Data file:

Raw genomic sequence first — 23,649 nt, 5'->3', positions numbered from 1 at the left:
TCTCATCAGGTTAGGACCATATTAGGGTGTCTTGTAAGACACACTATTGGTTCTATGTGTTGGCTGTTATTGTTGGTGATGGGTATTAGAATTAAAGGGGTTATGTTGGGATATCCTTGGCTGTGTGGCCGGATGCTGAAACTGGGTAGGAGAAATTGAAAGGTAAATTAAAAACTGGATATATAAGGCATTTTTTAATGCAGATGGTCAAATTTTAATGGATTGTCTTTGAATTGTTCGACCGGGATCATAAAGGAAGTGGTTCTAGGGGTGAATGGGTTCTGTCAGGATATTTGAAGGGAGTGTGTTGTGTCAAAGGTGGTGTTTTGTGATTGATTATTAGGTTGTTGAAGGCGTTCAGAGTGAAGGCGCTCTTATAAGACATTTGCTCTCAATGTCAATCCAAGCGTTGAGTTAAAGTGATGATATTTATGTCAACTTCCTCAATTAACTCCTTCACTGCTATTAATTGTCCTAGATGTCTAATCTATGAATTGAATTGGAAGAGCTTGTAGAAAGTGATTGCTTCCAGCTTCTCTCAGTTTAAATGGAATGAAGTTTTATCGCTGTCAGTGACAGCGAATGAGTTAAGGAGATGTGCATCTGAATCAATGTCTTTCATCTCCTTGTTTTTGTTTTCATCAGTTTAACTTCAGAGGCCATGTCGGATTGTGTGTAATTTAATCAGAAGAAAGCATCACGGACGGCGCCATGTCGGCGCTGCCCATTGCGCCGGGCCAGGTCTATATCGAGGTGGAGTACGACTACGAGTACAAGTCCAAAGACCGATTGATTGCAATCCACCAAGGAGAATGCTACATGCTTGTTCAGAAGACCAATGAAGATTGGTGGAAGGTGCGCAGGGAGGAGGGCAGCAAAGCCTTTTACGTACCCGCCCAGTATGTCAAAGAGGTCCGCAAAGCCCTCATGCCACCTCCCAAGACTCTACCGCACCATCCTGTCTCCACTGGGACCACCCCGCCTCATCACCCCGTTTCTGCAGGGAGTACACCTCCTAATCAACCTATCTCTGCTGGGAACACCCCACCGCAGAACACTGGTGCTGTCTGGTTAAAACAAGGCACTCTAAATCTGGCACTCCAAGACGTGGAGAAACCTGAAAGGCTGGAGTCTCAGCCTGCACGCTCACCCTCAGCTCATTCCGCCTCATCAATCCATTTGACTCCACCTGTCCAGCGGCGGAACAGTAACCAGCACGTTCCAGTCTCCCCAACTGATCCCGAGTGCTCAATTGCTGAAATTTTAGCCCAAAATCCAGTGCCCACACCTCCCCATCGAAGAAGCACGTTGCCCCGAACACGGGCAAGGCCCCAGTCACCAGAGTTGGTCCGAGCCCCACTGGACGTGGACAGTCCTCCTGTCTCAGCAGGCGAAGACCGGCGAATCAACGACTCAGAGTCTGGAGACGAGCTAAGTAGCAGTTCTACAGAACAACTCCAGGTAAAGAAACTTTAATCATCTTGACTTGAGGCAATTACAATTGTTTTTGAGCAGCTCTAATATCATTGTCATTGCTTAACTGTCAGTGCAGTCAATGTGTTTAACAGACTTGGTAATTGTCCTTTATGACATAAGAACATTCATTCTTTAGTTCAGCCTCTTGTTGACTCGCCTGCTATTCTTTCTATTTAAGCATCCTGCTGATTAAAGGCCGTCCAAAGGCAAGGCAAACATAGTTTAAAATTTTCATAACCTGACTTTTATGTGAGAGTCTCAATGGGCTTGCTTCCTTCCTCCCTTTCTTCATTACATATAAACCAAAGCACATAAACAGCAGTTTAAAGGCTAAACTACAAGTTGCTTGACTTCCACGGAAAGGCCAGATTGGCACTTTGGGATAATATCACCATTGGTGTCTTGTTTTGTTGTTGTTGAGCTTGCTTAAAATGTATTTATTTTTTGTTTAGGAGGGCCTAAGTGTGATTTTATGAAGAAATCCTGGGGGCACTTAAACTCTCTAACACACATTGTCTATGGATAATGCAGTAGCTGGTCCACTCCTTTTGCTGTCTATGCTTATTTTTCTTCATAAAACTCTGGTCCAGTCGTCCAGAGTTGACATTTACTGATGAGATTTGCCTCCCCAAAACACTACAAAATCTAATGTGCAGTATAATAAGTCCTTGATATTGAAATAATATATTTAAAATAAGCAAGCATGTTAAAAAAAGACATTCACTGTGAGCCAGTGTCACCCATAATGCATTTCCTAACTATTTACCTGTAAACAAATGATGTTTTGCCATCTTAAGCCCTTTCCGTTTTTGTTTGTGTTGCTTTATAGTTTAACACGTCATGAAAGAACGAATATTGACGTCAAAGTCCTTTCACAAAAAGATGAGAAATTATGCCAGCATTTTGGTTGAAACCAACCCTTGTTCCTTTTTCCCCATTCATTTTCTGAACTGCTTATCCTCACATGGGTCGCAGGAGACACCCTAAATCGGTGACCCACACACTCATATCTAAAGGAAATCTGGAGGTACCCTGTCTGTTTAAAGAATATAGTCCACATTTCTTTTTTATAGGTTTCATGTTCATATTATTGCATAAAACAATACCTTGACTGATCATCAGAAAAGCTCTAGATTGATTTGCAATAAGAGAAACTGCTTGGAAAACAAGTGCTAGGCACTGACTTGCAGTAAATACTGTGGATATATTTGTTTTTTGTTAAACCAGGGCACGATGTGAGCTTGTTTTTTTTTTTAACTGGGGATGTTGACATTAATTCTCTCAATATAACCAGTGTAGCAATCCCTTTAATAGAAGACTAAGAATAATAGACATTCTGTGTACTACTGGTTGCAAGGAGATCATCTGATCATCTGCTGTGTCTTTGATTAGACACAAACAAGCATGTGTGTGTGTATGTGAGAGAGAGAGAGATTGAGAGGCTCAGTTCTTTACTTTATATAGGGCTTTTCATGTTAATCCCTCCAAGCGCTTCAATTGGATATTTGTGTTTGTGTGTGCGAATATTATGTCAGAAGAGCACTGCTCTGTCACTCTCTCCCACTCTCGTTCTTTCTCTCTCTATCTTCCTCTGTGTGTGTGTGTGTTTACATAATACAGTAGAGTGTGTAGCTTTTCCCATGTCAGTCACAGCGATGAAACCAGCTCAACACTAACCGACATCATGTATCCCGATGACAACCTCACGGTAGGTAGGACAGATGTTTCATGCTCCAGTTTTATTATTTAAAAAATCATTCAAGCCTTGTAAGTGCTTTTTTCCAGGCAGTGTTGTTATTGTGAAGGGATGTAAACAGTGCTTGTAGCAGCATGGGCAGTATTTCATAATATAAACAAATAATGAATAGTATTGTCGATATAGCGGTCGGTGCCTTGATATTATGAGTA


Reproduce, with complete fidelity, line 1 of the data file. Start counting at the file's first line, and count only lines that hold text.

Raw genomic sequence first — 23,649 nt, 5'->3', positions numbered from 1 at the left: